The Academy has seen a few zany things live; check our list of 10 memorable Oscar speeches for proof.
Who took the stage when Marlon Brando won the Best Actor statue for The Godfather in 1973? Sacheen Littlefeather, an Apache woman whom Brando had sent in protest of Native American depiction in Hollywood films, in addition to the ongoing Wounded Knee siege that would ultimately lead to four deaths. Littlefeather was initially met with boos and jeers from the crowd, but ultimately earned overwhelming applause. Brando had written a 15-page speech detailing his beliefs but, the Academy refused to allow Littlefeather to read it, and immediately implemented new rules prohibiting proxy acceptances.
We’ve all heard this one: Sally Field, Best Actress winner for Places in the Heart. The effusive Field accepted the Oscar by blurting: “You like me, you really like me!” But just like Star Wars‘ “Luke, I am your father,” or Casablanca‘s “Play it again, Sam,” the line is a misquote. What Field really said: “I can’t deny the fact that you like me, right now, you like me!” Her line is also a sly reference to her Norma Rae character (the Academy previously awarded her for the role), but what everyone saw was Field’s wildly earnest attitude, ripened for parody.
It took Jack Palance only two minutes — while accepting the Best Supporting Actor award for City Slickers — to ridicule Billy Crystal, bring the house down roaring with laughter (several times!), toss off a few one-armed pushups, and recount the story of how it took 42 years for him to finally take home the big prize. It was the glorious moment when old-school cool and rugged Hollywood masculinity last took over the Oscar stage.
And the shortest entry in this list goes to the shortest acceptance speech in Oscar history. Joe Pesci, upon accepting the Best Supporting Actor award for Goodfellas, simply remarked: “It’s my privilege. Thank you.” Then he beat someone to death backstage.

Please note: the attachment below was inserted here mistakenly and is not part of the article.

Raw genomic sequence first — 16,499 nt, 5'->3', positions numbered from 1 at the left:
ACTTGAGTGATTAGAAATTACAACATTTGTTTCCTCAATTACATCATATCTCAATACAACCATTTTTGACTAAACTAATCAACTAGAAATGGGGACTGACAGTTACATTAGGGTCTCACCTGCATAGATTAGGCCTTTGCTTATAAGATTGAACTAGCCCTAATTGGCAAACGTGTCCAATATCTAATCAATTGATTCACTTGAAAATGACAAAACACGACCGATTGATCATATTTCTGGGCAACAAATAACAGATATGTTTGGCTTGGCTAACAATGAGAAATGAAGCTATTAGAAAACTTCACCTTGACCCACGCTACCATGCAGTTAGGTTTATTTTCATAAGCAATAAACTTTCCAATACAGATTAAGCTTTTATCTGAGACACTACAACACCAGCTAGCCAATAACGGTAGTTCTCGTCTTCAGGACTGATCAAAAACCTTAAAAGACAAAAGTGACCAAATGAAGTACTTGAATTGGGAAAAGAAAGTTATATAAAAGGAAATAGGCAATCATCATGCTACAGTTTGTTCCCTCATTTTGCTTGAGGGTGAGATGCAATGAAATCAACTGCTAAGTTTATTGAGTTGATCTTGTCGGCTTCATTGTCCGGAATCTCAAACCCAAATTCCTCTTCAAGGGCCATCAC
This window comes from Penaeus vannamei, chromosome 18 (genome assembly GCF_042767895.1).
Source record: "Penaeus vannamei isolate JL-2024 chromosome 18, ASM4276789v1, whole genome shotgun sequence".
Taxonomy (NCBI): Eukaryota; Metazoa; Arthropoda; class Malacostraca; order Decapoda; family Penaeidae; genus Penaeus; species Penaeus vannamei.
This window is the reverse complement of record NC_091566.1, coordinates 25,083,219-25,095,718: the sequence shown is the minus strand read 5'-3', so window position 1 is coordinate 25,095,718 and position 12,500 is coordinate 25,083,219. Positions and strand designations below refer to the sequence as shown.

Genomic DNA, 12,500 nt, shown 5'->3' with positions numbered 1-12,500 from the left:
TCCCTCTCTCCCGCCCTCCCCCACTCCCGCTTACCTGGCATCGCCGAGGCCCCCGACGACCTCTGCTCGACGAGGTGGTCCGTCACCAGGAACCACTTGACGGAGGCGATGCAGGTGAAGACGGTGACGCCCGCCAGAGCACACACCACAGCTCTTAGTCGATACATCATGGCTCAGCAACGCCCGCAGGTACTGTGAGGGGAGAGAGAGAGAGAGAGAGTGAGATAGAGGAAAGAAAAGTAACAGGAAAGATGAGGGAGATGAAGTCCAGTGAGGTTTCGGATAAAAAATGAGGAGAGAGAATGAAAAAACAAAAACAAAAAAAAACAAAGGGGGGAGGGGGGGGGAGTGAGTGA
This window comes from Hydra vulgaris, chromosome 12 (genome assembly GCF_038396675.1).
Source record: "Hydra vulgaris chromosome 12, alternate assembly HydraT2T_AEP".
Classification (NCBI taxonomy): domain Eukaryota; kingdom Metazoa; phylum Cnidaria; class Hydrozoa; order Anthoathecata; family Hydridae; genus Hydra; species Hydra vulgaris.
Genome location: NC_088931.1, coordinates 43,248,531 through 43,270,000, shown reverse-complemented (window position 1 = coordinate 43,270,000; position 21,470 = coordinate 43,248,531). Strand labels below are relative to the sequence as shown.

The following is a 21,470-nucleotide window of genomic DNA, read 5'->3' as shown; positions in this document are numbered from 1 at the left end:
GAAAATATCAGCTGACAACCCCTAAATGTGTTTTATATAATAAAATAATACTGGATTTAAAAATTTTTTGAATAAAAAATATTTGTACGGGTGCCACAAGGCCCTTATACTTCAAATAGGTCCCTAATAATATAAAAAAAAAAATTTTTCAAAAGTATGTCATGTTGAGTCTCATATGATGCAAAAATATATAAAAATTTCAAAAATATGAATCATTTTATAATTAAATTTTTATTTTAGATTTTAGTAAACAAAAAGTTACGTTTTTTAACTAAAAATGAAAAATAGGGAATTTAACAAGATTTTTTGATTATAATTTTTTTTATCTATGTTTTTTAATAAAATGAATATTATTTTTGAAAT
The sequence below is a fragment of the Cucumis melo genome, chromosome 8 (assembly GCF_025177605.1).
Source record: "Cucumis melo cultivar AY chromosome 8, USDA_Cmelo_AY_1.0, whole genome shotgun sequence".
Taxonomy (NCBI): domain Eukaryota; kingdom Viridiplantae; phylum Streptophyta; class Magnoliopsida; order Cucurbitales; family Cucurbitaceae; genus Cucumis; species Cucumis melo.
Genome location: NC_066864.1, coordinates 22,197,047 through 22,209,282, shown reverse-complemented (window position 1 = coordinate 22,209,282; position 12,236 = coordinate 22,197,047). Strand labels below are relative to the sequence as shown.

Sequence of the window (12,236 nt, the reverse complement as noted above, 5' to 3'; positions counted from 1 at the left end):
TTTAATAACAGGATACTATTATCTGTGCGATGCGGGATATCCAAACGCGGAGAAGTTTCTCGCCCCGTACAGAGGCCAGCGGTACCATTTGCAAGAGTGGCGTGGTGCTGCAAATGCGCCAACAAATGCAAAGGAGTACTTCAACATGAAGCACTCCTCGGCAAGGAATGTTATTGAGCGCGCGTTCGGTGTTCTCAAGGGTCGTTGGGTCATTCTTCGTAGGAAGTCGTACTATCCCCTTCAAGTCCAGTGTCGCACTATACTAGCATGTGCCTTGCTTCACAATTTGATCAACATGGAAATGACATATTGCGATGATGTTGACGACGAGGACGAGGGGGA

Once known strictly for comedy, Tom Hanks turned that business right around with his Best Actor win for Philadelphia, portraying a closeted lawyer diagnosed with AIDS. From Hanks’ acceptance speech: “Mr. Rawley Farnsworth, who was my high school drama teacher, who taught me to act well the part, there all the glory lies. And one of my classmates under Mr. Farnsworth, Mr. John Gilkerson. I mention their names because they are two of the finest gay Americans, two wonderful men that I had the good fortune to be associated with, to fall under their inspiration at such a young age.” The problem? Farnsworth had yet to come out as gay. The blunder later inspired the Kevin Kline joint, In & Out.
An ordinary speech demands you to be alert, pay attention, and maybe feel a little happy for the guy giving it. Cuba Gooding Jr.’s acceptance for Best Supporting Actor in Jerry Maguire was not ordinary. His words were blisteringly joyful; with each shoutout he gave a taste of what it feels like to have your biggest dreams, your earliest childhood fantasies, validated and come to life. The walk-off music only made it sound more epic.
Roberto Benigni won Best Foreign Film for his Holocaust tragicomedy, Life is Beautiful. The giddy, ecstatic Italian famously hopped on some seats and greeted the crowd, whom he told he wanted to kiss while accepting the statue. During his speech for his Best Actor win, he remarked, “There must be some terrible mistake! I used up all my English!” When presenting the Best Actress nominee the following year, Benigni was accompanied by Billy Crystal holding a giant net for restraint.
Woody Allen’s sole ceremony appearance happened on the first Oscars after 9/11, when he pleaded with filmmakers to continue coming to New York for work. His speech was equal parts heartfelt and hilarious, a stunning reversal of his public perception, coming at a time when his films were bombing with stunning regularity, threatening to reduce his legacy as mere pop culture punching bag. Granted, his next film was the execrable Hollywood Ending, but critical darlings like Vicky Cristina Barcelona, Midnight in Paris, and Blue Jasmine were still to come in the years ahead.
Lupita Nyong’o won the Best Supporting Actress Oscar for her role as Patsey in 12 Years a Slave. She began her poignant speech by acknowledging the suffering of the woman she’d portrayed, and after giving her tearful thanks to family and friends, the Mexican-Kenyan actress beamed, “When I look down at this golden statue, may it remind me and every little child that no matter where you’re from, your dreams are valid.” Not a dry eye in the room.
Patricia Arquette won her Best Supporting Actress Oscar for her role in Boyhood, the movie that took an epic 12 years to make. She capped her acceptance speech by declaring, “It’s our time to have wage equality once and for all and equal rights for women in the United States of America.” The statement received a whooping response from the likes of Meryl Streep and sparked a fight towards equal pay for women in Hollywood.